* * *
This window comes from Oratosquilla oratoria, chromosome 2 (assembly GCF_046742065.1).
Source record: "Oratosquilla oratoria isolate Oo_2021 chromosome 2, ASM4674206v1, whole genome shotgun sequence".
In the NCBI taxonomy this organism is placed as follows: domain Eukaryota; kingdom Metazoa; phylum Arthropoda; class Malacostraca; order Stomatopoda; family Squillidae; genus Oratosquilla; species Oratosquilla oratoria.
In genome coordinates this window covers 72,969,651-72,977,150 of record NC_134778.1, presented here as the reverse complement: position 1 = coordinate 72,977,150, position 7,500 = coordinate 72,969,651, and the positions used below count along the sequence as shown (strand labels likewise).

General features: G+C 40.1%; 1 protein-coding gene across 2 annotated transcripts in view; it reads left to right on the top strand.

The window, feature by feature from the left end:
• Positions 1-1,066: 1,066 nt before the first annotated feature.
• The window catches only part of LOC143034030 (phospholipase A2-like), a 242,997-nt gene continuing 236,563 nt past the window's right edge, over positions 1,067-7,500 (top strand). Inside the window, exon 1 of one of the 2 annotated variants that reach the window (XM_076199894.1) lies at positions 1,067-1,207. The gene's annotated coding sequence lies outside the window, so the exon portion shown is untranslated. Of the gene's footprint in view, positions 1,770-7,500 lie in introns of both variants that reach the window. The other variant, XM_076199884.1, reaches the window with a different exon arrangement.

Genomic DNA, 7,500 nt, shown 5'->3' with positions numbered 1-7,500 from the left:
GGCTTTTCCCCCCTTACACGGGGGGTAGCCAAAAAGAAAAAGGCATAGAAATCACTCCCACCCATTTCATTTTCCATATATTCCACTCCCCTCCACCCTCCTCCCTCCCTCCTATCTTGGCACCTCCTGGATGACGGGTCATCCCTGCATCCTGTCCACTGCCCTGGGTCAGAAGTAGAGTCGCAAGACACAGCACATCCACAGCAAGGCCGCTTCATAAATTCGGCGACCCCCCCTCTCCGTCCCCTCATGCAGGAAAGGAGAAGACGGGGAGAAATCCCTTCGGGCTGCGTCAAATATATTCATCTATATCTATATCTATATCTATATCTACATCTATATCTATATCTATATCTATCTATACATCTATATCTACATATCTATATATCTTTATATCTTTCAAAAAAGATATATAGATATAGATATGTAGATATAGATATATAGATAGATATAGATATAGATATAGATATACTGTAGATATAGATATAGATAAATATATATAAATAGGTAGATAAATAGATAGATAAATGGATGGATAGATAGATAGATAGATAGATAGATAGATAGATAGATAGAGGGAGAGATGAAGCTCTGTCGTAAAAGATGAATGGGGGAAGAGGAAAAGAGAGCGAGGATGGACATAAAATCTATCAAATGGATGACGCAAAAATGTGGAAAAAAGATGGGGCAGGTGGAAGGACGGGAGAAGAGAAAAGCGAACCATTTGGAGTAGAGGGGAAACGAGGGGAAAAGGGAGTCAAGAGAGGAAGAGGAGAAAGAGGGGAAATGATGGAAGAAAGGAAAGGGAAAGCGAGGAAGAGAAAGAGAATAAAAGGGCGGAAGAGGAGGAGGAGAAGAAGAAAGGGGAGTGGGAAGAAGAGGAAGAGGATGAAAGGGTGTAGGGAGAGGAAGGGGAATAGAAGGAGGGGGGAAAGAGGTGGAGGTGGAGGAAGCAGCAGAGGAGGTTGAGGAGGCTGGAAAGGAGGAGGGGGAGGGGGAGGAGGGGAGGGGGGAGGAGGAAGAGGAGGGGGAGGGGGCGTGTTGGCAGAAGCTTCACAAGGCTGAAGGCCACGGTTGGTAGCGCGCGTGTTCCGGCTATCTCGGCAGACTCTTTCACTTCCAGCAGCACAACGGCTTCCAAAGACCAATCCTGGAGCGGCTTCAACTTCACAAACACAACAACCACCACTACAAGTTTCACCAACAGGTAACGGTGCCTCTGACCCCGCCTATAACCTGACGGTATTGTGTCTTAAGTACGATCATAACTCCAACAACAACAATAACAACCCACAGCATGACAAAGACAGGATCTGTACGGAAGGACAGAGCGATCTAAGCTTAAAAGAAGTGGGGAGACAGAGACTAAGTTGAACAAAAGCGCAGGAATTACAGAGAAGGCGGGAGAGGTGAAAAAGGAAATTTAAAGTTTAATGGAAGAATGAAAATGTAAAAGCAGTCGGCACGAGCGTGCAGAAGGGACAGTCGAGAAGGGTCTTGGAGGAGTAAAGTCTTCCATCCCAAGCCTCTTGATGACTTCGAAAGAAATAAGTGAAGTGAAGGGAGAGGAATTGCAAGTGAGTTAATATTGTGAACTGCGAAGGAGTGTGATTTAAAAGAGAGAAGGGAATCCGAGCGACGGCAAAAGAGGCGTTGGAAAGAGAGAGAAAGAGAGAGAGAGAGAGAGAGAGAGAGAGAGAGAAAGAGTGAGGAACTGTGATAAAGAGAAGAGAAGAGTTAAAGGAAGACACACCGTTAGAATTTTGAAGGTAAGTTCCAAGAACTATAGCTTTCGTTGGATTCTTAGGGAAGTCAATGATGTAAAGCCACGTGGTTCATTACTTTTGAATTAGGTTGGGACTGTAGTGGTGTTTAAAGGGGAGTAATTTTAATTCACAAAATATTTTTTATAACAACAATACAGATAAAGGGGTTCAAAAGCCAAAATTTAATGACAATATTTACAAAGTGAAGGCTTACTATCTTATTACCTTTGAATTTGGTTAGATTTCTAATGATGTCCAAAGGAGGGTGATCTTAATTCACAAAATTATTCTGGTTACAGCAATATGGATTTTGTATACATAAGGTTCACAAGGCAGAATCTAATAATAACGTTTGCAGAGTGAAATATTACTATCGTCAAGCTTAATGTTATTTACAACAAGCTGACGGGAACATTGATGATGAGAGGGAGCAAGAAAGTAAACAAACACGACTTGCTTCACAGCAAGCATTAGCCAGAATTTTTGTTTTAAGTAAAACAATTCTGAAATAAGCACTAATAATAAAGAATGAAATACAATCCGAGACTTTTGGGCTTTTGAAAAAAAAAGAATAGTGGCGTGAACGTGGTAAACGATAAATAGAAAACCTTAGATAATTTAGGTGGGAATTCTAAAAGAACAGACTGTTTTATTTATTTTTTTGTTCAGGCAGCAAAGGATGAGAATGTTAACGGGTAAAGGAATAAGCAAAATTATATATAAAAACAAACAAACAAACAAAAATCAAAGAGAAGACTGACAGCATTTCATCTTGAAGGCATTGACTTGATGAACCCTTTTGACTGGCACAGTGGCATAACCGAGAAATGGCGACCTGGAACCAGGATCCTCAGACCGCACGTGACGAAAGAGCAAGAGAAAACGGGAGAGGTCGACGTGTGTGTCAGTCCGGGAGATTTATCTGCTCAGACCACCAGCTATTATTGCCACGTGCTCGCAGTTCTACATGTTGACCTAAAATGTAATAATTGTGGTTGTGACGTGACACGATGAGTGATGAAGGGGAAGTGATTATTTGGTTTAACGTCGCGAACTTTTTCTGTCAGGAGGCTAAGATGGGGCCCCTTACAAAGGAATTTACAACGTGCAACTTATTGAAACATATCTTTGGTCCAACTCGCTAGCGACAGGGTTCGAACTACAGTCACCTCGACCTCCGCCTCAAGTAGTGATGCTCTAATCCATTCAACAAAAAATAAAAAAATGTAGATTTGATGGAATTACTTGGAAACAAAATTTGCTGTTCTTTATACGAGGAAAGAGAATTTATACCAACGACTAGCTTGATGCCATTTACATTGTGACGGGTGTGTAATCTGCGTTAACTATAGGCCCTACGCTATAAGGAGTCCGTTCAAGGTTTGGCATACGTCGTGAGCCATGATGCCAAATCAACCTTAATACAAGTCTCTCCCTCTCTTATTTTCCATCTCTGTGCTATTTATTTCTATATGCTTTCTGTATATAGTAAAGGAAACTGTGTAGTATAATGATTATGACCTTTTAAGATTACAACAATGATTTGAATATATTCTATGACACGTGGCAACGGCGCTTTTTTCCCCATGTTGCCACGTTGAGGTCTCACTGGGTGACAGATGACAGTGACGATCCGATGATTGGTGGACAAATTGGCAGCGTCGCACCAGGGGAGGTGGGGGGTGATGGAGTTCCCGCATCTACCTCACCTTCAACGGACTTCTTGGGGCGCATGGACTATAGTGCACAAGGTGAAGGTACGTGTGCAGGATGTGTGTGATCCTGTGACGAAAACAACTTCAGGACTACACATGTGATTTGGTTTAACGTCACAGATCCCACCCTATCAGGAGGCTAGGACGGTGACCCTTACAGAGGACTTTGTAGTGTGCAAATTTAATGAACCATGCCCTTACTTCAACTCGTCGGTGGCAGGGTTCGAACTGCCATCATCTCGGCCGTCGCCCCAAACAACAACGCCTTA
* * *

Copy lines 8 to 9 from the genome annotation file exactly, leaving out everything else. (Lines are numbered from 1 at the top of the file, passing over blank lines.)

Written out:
• The window catches only part of LOC143034030 (phospholipase A2-like), a 242,997-nt gene continuing 236,563 nt past the window's right edge, over positions 1,067-7,500 (top strand). Inside the window, exon 1 of one of the 2 annotated variants that reach the window (XM_076199894.1) lies at positions 1,067-1,207. The gene's annotated coding sequence lies outside the window, so the exon portion shown is untranslated. Of the gene's footprint in view, positions 1,770-7,500 lie in introns of both variants that reach the window. The other variant, XM_076199884.1, reaches the window with a different exon arrangement.

Genomic DNA, 7,500 nt, shown 5'->3' with positions numbered 1-7,500 from the left: